Here are some tips for having a healthy breakfast every day and planning ahead.
Include foods from one or more food groups
Breakfast does not have to be a big meal. It should consist of food from at least one food group, excluding a beverage. Try to include two or more food groups in your breakfast to keep fuller for longer and to improve variety of nutrients provided by the meal. The table below gives examples of foods that can be eaten for breakfast, either alone (first column) or in combination with other types of foods.
Ideally, starchy foods eaten at breakfast should have a low or moderate glycaemic index. This means a food where the carbohydrates break down slowly during digestion and so glucose is released slowly into the blood stream. Examples include brown/seeded/wholewheat bread, maize meal porridge (that was cooked the night before) or oats porridge. This can be eaten in combination with one or more of the following foods: fruit, vegetables, low-fat milk/yoghurt/maas, egg, lean meat, legumes, peanut butter or nuts.
Examples of a grab-and-go or a ‘packed’ breakfast by using the options given in the table above:
A piece of fruit to go and a packed brown bread sandwich with peanut butter;
Nut trail mix on the go with unsweetened low-fat yoghurt;
Lightly blended smoothie made the night before from low-fat milk, unsweetened low-fat yoghurt/maas and fruit or vegetables;
Leftover rice mixed with unsweetened low-fat yoghurt, dried fruit and nuts. Sprinkle with
Examples of fillings for sandwiches:
Left-over meat and /or vegetables from the night before. For instance, combine left-over
chicken with avocado or sweetcorn or with low-fat yogurt and mango chutney or with lowfat mayonnaise, tomato and lettuce;
Tuna with low-fat mayonnaise and sweetcorn, gherkins, spring onion, red onion, or
cucumber or with lettuce and tomato or with sweetcorn, bell pepper, tomato and lettuce;
Grated mozzarella or reduced-fat cheese with left-over coleslaw, onion or tomato, or with
chutney or tomato and lettuce;
Low-fat cottage cheese with grated carrot, pineapple or apples;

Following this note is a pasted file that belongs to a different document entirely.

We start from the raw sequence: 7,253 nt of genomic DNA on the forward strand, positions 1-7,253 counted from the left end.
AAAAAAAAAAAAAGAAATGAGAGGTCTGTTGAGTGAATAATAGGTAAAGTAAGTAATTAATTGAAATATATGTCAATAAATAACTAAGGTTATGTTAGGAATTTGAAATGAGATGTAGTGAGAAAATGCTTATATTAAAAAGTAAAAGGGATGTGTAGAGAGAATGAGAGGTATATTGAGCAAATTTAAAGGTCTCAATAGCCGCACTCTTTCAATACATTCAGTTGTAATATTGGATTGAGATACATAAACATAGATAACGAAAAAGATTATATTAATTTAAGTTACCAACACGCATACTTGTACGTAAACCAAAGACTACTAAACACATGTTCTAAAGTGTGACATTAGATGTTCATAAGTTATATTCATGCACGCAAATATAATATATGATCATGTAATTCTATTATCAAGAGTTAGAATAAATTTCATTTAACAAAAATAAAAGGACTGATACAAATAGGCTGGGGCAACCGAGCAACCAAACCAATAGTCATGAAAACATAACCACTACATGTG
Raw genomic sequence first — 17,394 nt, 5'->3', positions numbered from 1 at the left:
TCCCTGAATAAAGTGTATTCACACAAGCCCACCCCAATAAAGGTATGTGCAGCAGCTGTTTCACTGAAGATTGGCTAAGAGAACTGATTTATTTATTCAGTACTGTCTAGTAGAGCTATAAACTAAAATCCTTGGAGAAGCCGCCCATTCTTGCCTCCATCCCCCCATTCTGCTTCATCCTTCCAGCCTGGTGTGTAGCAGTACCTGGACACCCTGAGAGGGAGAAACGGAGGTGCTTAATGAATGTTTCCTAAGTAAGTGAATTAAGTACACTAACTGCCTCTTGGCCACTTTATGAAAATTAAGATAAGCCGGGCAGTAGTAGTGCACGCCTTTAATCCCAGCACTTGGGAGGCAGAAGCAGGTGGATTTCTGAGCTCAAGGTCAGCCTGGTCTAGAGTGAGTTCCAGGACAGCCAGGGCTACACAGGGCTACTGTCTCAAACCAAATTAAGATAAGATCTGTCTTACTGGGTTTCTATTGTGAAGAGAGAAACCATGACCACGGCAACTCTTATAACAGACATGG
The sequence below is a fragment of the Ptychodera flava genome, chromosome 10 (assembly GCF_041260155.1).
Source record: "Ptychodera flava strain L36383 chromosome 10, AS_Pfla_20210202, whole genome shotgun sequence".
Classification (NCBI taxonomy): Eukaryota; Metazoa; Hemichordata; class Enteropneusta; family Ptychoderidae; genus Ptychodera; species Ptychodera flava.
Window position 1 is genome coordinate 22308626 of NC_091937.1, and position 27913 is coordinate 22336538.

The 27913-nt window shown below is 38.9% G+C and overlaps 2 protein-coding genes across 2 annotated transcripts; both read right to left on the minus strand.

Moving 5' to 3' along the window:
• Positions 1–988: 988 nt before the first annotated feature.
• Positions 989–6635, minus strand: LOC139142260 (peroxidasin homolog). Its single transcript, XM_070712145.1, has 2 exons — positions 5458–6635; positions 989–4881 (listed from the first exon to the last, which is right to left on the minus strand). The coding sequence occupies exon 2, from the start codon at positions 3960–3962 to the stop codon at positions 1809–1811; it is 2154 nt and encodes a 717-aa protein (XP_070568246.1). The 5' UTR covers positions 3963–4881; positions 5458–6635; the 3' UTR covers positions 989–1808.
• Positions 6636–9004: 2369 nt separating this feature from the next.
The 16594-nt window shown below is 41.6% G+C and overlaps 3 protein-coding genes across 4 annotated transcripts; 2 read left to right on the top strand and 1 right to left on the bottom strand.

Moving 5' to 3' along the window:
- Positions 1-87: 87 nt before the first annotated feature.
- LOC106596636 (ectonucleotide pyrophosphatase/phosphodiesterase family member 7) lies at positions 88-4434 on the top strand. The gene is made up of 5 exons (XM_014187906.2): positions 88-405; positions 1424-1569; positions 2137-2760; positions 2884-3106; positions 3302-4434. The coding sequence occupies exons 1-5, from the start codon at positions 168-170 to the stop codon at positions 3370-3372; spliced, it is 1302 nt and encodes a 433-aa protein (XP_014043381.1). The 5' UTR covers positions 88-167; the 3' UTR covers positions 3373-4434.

Boiled egg and low-fat mayonnaise with lettuce or a curried egg with carrot and lettuce;
Avocado and banana;
Hummus and grated carrot or with roasted peppers;
Peanut butter on its own or with apple or raisins.
Infants should be given breastmilk only for the first six months of life. Breast milk contains all the energy, vitamins and other nutrients in the correct amounts and water that the baby needs. Infants should not be given any other food or fluids not even water, except for medicine prescribed by a doctor or nurse. From the age of six months, complementary foods should be introduced and breastfeeding continued until the child is at least two years old.
Children under 5 years require full-cream milk instead of fat-free or low-fat milk.
Stick to meal plans and a food budget
Create a budget for food. Have an amount in mind and do your best to stick to it. Look at past receipts as a starting point. Compile a menu plan then make a shopping list (See Annexure III for an Example of a Menu Plan and Annexure IV for Example of a Master Shopping List). Be realistic. If you only have 20 minutes to prepare a meal, don’t choose a recipe that is complicated.
Buy only what is on the shopping list. Use a calculator to help you stick to the budget.
If not buying in bulk, use a smaller trolley to control how much food you can actually put in.
Look at the top and bottom of the shelf for lower cost foods.
Buy store or “no name” brands.
Be sure you have enough extra money and storage space to buy in bulk.
Buy only foods that your family will use up before it gets spoiled.
Dry products like maize meal, wheat flour, rice, pasta and frozen foods keep well for a longer period and therefore can be bought in bulk.
Choose healthier options when buying food
Buy brown bread or whole-wheat brown bread rather than white bread as brown bread and whole-wheat bread has more fibre than white bread.
Buy porridges that you can cook, such as maize meal, oats and mabele (sorghum meal) which are healthier options than instant cereals and will keep you fuller for longer.
Don’t buy tinned meat and processed cold meats such as polony, salami and viennas., their high sodium (salt) and fat content makes them unhealthy. They are also expensive.
Buy fewer prepared/ready-to-eat foods, especially muffins, cereal bars/energy bars. They are often higher in sugar, salt and fat.
Check the nutritional information table of the label for the fat, sugar and sodium (salt) content of foods. The following cut-offs can be used when looking for healthier alternatives.
Per 100g food (not per serving):
Sugar: < 5g
Saturated fat: < 1.5g
Sodium: < 120mg
Fibre: > 3g
Save time – prepare breakfast the night before
Set out dishes, utensils and non-perishable ready-to-serve foods, such as whole-grain bread or ready-to-eat cereals, on the counter the night before.
Move refrigerated items, such as low-fat milk, yoghurt and fresh fruit to the front of the refrigerator shelf for easy access.
Wash fresh fruit and cut it for fruit cups.
Layer fruit, cereal, and low-fat or fat-free yoghurt in a sealable container for a grab-and-go breakfast.
Prepare hard-boiled eggs the night before so they are ready for a grab-and-go breakfast or to make an egg sandwich with toasted whole-wheat bread.
Cook extra maize meal porridge for the next day’s breakfast when making supper. Maize meal porridge that has been cooked and cooled and then eaten either at room temperature or reheated is healthier than freshly cooked porridge.
Oats do not need to be cooked on the stove. Save time by cooking them in a microwave or by soaking it overnight
For more tips and references, download the concept document: